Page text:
If you love dogs, you must know the common dog emergency care knowledge in case you need it. Because of their dynamic nature, dogs are more likely to have accidents at home and outdoors. The shorter the time after a dog is injured, the better the effect of receiving first aid. Therefore, dog parents need to remain calm and use scientific first aid methods to maintain the best chance of treating their dog. The following dog emergency care measures should be noted:
Dog-friendly emergency room: accidental ingestion of foreign objects
Symptoms of a dog ingesting a foreign object are vomiting, coughing, and difficulty breathing. The dog’s parents can start by looking at nearby objects and guessing what the dog has eaten.
Then open the dog’s mouth and carefully check for foreign objects in the mouth. If you find something stuck, carefully use tweezers to get it out. If the dog has swallowed something, pour strong salt water to induce vomiting.
However, you should be careful when you find out that your dog has accidentally ingested what is a chemical because it is likely to cause secondary damage to the esophagus when vomiting. Therefore, if it is a chemical, you can start by feeding a lot of activated charcoal and seek veterinary help.
Most dogs are greedy and often eat foreign objects. So usually be careful that ping pong balls, wool balls, toilet paper, corn stalks, cosmetics, fragrances, etc., are not placed where dogs can be easily encountered, lest they be accidentally ingested by greedy dogs and even cause choking. Dog Emergency Room: Eye Injury
Dog-friendly emergency room: eye injury
When a dog’s eye is injured, one eye can suddenly become very painful, resulting in the inability to open it. The dog’s parents should look carefully for apparent foreign objects, especially glass fragments, and then carefully remove them. They can also clean the eye with warm water or saline to flush out the foreign body and then take it to the vet. If you can’t get to a doctor immediately, you can put a few drops of medical olive oil in the eye as first aid.
A dog’s eyes can be vulnerable after an injury, so don’t put the dog in a too bright environment. Also, prevent your dog from rubbing his eyes with his paws or things, as it can bring on more serious infections.
It is important to continue to moisten the injured eye with saline during transport to the hospital, as this may lead to necrosis of the eye tissue and blindness.
Canine Emergency Room: Fracture Limp
When a dog has a fracture, it walks and bends. When the dog’s parents touch the affected area, the dog will be in pain and hide, and the limbs will be shaped differently. If the fracture is normal, you can wrap the dog’s affected area in gauze, add a board or splint, secure it with tape, and take it to the hospital for emergency care. However, if the fracture is from a high-rise building or hit by a car, try not to turn over and take the dog to an animal hospital immediately for emergency treatment.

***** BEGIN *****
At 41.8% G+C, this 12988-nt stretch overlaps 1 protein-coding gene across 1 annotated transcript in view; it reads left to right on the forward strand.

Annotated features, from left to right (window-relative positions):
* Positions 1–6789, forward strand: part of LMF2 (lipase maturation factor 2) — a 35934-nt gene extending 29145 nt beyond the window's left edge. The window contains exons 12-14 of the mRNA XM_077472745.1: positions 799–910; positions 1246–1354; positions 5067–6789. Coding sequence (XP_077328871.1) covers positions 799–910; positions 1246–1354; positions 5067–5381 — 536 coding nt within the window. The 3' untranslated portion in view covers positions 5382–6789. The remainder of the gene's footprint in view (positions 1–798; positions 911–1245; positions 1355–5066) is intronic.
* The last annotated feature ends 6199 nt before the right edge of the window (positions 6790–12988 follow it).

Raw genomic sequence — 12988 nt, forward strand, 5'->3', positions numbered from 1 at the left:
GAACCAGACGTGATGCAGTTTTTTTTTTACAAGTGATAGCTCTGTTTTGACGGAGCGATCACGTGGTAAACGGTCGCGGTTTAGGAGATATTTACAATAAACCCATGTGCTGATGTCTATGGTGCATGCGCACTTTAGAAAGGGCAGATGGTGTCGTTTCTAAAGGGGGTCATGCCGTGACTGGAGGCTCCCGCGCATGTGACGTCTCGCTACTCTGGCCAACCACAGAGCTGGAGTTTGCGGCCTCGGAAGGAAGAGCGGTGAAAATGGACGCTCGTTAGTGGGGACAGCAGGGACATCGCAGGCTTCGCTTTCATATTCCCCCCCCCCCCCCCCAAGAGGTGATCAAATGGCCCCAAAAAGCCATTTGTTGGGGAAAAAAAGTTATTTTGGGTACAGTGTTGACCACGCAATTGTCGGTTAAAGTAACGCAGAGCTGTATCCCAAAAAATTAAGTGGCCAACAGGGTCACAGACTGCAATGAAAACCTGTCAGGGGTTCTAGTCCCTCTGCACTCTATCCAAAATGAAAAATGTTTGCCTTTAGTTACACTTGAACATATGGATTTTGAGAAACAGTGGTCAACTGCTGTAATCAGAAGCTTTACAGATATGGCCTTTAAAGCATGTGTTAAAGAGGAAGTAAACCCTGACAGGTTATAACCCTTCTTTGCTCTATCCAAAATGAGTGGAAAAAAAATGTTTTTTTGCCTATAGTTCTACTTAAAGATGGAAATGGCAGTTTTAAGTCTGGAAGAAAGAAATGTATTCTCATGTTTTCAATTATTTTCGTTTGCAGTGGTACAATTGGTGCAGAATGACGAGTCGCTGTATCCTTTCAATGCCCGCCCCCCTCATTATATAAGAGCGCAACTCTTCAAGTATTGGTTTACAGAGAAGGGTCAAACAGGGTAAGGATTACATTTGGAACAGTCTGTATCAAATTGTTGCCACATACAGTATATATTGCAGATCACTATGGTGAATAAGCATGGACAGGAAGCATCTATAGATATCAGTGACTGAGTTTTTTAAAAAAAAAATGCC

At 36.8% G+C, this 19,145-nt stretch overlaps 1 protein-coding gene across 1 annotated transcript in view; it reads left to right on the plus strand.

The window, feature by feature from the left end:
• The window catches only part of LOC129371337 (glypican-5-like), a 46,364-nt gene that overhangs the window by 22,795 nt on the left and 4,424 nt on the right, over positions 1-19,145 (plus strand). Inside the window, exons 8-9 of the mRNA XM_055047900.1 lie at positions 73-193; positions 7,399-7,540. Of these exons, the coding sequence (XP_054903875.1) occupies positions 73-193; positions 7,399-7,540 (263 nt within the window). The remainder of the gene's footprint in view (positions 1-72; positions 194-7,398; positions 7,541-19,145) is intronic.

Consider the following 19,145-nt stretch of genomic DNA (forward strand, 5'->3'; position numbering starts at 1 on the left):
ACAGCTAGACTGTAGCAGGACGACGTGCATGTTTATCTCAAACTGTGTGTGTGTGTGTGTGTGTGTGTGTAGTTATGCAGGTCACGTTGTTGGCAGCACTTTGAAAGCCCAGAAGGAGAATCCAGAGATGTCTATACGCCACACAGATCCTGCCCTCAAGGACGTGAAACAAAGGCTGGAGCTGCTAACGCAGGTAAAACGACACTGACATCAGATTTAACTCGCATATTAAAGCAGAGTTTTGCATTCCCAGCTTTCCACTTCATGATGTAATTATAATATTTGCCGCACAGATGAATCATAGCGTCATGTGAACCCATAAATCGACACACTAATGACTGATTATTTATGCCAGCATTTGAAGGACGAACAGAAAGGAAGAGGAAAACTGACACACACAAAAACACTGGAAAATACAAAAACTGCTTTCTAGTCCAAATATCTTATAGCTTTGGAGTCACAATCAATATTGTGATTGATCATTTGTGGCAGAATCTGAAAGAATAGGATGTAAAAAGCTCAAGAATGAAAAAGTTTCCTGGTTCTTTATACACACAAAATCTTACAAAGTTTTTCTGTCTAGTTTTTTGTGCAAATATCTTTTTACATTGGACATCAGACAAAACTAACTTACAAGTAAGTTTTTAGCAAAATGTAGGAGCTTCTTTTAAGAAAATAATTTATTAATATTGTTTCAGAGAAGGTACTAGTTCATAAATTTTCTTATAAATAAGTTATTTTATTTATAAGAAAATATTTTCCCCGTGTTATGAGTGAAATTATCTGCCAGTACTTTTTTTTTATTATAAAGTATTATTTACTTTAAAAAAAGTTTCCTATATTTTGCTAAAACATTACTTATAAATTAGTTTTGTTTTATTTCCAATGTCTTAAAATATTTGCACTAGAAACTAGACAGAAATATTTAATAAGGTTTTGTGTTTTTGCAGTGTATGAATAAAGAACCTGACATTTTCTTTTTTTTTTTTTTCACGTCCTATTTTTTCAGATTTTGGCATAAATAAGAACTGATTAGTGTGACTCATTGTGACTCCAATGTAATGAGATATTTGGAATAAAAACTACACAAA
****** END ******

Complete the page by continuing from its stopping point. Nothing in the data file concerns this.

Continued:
Fractures occur most often in active dogs. Some puppies with weak bones, such as Pomeranians and Maltese, sometimes jump off the couch. If you’re not careful, it’s easy to break a bone. If your foot is injured and only bleeds heavily, you can wrap it in linen or cotton, tie it tightly with a bandage, or even create pressure around the paw. One of the dog-friendly emergency rooms: Bleeding out:
Alaskan Sled Dog
One of the dog-friendly emergency rooms: Bleeding out:
If the dog fights, the owner overcuts the nails, gets cut by sharp objects, and bites the tongue. First-aid measures should be taken quickly.
If the owner overcuts the nail, the dog is cut by a sharp object and bites the tongue.
Some dogs’ coats are so long that if they are found fighting with other dogs, tearing at each other, or bumping into sharp objects such as fruit knives or cones, the bleeding area is likely to be covered by the coat, and the dog’s parents need to examine it more closely. Dog-friendly emergency room: Biting wire electrocution
Dog-friendly emergency room: Biting wire electrocution
You can tell when your dog has been electrocuted by seeing signs such as unconsciousness or even stopping breathing near an electrical cord or outlet, broken skin appearance, skin burns, and gum burns. First, remember to turn off the power or unplug it, then wrap the dog’s body with a clean cloth and quickly take the dog to an animal hospital for treatment. If you find cardiac and respiratory arrest, perform CPR as soon as possible.
If you find your dog lying next to an electrical cord or power source, don’t touch it quickly because it could be electrocuted. Usually, at home, parents of dogs should pay special attention to the safe use of plugs and cords, if best hidden from the dog’s reach to avoid tragedy. 6
Dog-friendly emergency room: fainting and shock
Dog-friendly emergency room: collapse into shock
When a dog faints, first call the dog’s name out loud, observe if there is a response, observe if the eyes are open type and want to move the body, then observe if the dog is breathing and has a heartbeat, if there is no response, sharp shock first aid.
The first aid for shock is to lay the dog flat on its back, straighten its body, open its mouth, pull out its tongue to keep its airway open, and then take it quickly to the hospital for emergency care. On the way to the hospital, watch for the dog to regain consciousness and be careful not to let him bite his tongue.
Some older dogs sometimes faint suddenly. Instead of panicking, the dog’s parents should follow the steps to renew the dog. One of the most positive things a parent can do to save a dog’s life is to act.
Let’s love dogs. We should learn the best first aid methods, give them more health and life support, and be the best parents.